I first met Sidiq after our Perspectives Panel event.

As a part of the panel, I had just shared the Christian perspective on a variety of different topics and questions.


Afterward, Sidiq approached me to ask me his own question. He explained to me that although he grew up in a Muslim family in Algeria, he doesn’t consider himself Muslim. He was clearly curious about what I believed and seemed to be searching for the truth about God. Recognizing the opportunity to help Sidiq explore his curiosity, I asked for his phone number and set up a time to meet with him the next week.


When Sidiq and I met again, I asked him some more questions to clarify his current beliefs. Although he grew up in a Muslim family, he didn’t like all of the rules and restrictions placed on his freedom. This was one of the main reasons he moved to Canada. He wasn’t convinced of God’s existence, yet he was constantly wrestling with that question and others related to it. I simply took the initiative to help him explore Christianity. Specifically, I shared with him the uniqueness of Jesus and his death on the cross to pay for our sins.

At the conclusion of our conversation, he told me “This is the first time I have understood what Christians believe. I don’t know if I will believe in this, but I understand now why people believe in Jesus.” His curiosity encouraged me to ask if we could meet again to read the Bible together. I wanted to help him move beyond his curiosity and become open to change.

We met again and read through the first few chapters of John. I was amazed at how quickly he grasped their meaning. As we continued to meet regularly,  I asked him “What would it take for you to be convinced that God exists?” He struggled with being unable to know God’s existence with 100% certainty.

Alongside our discussions, I continued to invite him to outreach events about faith and reason. He was able to hear strong evidence for belief in the Biblical accounts of Jesus.

After attending these events with me, Sidiq admitted that the existence of God was not really the problem. The real problem was knowing what is true about God and trusting Him completely. This admission signified to me that Sidiq’s beliefs were actually changing as the Holy Spirit worked through our conversations.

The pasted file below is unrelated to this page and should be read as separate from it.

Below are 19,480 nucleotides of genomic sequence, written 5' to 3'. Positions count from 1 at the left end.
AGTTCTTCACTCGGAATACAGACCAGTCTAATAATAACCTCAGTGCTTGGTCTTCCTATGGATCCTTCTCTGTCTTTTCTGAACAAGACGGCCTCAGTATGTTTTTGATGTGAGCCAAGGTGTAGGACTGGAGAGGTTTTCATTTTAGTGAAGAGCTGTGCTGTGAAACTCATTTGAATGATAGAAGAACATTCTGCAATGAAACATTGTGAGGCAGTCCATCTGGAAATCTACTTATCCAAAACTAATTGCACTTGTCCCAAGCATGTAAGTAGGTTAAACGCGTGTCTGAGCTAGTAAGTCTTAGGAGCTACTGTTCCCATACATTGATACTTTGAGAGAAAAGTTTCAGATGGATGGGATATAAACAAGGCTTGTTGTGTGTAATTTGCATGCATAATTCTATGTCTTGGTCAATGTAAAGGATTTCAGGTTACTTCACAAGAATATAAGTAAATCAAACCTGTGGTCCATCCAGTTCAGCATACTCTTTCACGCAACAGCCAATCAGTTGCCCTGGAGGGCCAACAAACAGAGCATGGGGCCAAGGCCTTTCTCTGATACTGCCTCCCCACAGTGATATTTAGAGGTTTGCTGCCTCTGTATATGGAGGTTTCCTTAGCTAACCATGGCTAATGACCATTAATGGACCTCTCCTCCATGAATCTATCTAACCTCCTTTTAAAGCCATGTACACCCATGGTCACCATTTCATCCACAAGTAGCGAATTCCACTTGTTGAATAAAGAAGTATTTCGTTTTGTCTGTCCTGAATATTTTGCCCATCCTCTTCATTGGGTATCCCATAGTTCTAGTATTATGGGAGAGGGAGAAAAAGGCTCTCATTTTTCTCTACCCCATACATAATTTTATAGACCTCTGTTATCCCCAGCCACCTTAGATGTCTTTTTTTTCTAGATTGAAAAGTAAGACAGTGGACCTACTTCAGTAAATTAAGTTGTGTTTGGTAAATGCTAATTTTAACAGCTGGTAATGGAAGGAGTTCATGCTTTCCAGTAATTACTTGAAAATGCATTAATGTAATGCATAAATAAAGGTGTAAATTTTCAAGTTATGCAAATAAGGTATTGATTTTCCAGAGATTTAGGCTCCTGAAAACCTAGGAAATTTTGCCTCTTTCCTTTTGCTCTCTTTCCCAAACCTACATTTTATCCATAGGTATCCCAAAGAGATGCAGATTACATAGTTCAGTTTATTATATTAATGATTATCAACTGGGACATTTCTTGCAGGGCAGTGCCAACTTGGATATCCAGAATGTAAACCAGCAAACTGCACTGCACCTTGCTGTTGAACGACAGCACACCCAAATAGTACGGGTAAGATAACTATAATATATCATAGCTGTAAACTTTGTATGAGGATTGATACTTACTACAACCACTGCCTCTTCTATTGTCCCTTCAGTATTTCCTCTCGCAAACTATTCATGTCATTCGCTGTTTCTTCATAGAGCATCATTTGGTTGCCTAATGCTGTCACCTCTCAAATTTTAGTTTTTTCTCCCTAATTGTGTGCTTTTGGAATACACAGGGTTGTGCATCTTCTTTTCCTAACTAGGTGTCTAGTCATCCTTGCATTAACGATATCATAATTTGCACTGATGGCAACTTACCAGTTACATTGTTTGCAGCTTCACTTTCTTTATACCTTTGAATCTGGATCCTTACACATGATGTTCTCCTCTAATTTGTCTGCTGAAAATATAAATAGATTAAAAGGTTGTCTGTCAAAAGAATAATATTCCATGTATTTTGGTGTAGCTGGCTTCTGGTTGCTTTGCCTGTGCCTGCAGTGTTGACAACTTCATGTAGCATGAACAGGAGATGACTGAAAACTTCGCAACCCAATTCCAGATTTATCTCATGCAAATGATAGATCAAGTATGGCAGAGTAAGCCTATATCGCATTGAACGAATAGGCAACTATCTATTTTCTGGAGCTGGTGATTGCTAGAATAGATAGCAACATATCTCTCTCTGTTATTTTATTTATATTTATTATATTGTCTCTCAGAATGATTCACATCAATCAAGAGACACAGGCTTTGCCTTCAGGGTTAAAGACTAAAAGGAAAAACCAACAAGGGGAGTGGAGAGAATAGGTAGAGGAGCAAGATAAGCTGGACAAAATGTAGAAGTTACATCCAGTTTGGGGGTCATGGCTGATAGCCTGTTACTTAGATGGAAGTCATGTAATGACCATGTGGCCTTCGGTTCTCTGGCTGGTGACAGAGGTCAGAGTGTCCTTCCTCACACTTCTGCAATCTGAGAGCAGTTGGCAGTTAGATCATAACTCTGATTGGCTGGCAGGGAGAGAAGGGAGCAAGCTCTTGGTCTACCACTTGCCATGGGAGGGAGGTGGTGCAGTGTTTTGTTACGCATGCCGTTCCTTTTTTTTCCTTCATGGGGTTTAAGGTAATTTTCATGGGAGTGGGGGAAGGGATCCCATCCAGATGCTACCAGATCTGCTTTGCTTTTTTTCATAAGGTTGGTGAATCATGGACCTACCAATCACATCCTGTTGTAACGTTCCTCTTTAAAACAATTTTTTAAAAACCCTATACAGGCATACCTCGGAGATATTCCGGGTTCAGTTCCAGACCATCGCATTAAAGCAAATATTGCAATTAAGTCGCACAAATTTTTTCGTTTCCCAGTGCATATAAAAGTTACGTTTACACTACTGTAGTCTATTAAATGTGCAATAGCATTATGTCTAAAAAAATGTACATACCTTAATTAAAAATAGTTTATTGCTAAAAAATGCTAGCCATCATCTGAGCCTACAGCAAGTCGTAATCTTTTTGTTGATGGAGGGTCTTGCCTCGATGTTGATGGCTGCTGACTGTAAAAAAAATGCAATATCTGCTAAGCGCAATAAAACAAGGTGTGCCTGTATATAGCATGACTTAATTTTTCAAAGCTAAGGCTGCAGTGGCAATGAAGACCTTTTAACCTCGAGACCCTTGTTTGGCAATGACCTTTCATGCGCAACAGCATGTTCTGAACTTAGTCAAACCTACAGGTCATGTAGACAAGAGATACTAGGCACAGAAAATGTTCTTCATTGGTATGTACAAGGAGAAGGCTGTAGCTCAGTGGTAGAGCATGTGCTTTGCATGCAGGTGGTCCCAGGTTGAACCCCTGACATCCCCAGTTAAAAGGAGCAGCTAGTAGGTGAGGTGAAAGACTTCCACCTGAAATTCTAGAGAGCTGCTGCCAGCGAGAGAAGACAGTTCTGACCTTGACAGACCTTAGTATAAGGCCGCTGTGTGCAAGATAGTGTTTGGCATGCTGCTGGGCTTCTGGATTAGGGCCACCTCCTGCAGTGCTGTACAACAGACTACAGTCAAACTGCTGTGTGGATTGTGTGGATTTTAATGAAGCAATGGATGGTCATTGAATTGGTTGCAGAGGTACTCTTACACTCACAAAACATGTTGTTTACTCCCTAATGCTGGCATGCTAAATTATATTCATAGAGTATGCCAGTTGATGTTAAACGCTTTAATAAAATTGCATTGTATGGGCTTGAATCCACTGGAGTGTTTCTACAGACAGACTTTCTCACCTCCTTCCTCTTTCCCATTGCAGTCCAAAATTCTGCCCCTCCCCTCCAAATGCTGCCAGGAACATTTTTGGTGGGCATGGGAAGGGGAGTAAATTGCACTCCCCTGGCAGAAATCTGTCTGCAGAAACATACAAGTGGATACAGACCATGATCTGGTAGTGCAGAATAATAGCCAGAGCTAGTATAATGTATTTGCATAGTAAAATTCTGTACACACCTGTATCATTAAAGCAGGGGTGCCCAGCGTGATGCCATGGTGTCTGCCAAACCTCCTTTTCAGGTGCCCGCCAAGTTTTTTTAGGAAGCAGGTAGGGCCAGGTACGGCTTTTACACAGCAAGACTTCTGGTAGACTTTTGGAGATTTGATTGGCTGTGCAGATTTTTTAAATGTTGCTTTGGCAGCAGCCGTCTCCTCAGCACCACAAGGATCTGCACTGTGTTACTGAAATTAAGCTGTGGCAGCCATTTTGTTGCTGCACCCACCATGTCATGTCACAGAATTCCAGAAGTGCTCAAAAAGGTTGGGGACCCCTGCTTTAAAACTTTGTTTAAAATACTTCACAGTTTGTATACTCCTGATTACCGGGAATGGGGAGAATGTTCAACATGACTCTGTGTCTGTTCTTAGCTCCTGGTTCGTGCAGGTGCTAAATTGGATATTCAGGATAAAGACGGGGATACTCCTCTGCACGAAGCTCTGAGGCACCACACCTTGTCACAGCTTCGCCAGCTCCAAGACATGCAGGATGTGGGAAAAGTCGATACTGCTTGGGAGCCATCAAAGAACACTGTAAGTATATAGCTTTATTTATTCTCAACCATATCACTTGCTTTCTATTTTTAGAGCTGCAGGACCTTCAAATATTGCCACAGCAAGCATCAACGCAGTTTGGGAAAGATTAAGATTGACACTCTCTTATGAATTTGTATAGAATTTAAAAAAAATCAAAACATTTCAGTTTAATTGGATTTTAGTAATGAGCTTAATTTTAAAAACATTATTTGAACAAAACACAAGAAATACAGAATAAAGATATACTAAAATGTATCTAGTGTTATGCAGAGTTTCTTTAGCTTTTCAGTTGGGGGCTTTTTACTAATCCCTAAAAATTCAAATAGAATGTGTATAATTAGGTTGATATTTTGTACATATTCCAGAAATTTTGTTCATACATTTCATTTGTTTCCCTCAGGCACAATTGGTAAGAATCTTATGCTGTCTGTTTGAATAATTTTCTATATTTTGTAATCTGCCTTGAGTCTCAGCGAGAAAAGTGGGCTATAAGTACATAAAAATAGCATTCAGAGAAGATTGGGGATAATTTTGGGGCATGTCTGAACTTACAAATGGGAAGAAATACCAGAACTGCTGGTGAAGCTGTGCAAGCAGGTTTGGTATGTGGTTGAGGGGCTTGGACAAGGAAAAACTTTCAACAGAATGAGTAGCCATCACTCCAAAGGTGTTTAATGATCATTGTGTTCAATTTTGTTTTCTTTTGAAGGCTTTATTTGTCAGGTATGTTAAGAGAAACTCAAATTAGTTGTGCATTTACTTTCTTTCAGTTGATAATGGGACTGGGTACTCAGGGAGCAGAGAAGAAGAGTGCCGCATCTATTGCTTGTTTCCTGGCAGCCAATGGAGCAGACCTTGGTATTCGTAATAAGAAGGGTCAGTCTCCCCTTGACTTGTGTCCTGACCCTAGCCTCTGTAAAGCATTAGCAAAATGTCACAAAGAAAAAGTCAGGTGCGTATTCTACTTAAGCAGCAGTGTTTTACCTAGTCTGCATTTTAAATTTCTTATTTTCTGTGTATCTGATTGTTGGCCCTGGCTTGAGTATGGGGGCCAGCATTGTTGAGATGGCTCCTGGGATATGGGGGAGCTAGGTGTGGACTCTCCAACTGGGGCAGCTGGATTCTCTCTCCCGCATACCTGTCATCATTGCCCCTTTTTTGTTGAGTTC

Even with Sidiq’s increased desire to seek God, I wanted to build relational trust with him, so I invited him to my house for dinner.  He was taken aback by my invitation and considered it a great honour to be invited to my house. The next week, he came over for dinner. We talked more about God and played some games.  That night, I believe Sidiq began to see me as more than an acquaintance helping him explore his curiosity about God. I was a trusted friend helping him to seek God.


As a result of building his trust, Sidiq was interested in coming to church with me. There, he heard the Gospel clearly explained once again. Afterwards, he wanted to talk to the pastor. During our conversation, Sidiq said “This is what I am looking for…If I will believe in something, I will believe in Jesus.”

This confirmed for me that Sidiq had moved past becoming open to change and was in fact seeking God intentionally. I continued to invite Sidiq to church (though he basically invited himself).

One of the best things I did was introduce Sidiq to many of my Christian friends on campus. Now, he has many Christian friends who he can trust to walk with him through his journey towards belief in Jesus. I am regularly thinking and praying about the next steps for Sidiq, and asking “What will it take for Sidiq to follow Jesus?”

In just a few months, God has allowed me to help Sidiq move from being an acquaintance, curious about Christianity, to a friend who is seeking God. I hope to have the privilege of seeing him enter the kingdom at some point in the future. Even today, he asked me what will happen when Jesus comes back. I explained to him that there will be a new heaven and a new earth with no more pain, no more suffering, no more tears, no more curse. I asked him “If somebody offered you all of those things, why would you not accept the gift?” He was obviously provoked to deep thought.

“That’s a very good question. I will need to think about that. Maybe for one week…or one month…or one year…” he chuckled in his usual manner.

That’s fine. I can wait. In the meantime, I’ll keep inviting him over for dinner,  talking with him about his questions and inviting him to church. The journey is not over yet for Sidiq. But I am on the journey with him.

How can understanding thresholds help you journey with your friends?

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